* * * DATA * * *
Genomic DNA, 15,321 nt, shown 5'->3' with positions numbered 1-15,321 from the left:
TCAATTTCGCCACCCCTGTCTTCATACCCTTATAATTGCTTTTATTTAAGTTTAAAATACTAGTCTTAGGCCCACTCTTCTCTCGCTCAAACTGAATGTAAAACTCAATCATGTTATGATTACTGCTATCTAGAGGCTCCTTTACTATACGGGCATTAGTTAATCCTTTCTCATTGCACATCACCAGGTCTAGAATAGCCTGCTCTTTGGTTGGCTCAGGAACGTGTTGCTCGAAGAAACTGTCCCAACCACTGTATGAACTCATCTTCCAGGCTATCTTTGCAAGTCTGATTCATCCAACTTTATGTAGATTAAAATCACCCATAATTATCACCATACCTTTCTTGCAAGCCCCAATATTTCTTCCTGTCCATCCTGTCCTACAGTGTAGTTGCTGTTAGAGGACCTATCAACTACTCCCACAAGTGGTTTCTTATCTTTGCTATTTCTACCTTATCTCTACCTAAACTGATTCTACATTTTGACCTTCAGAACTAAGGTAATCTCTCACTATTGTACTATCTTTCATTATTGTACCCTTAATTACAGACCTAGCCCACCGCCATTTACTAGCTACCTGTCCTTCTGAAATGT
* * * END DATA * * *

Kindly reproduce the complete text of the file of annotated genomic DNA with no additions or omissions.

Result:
Genomic DNA, 15,321 nt, shown 5'->3' with positions numbered 1-15,321 from the left:
TCAATTTCGCCACCCCTGTCTTCATACCCTTATAATTGCTTTTATTTAAGTTTAAAATACTAGTCTTAGGCCCACTCTTCTCTCGCTCAAACTGAATGTAAAACTCAATCATGTTATGATTACTGCTATCTAGAGGCTCCTTTACTATACGGGCATTAGTTAATCCTTTCTCATTGCACATCACCAGGTCTAGAATAGCCTGCTCTTTGGTTGGCTCAGGAACGTGTTGCTCGAAGAAACTGTCCCAACCACTGTATGAACTCATCTTCCAGGCTATCTTTGCAAGTCTGATTCATCCAACTTTATGTAGATTAAAATCACCCATAATTATCACCATACCTTTCTTGCAAGCCCCAATATTTCTTCCTGTCCATCCTGTCCTACAGTGTAGTTGCTGTTAGAGGACCTATCAACTACTCCCACAAGTGGTTTCTTATCTTTGCTATTTCTACCTTATCTCTACCTAAACTGATTCTACATTTTGACCTTCAGAACTAAGGTAATCTCTCACTATTGTACTATCTTTCATTATTGTACCCTTAATTACAGACCTAGCCCACCGCCATTTACTAGCTACCTGTCCTTCTGAAATGT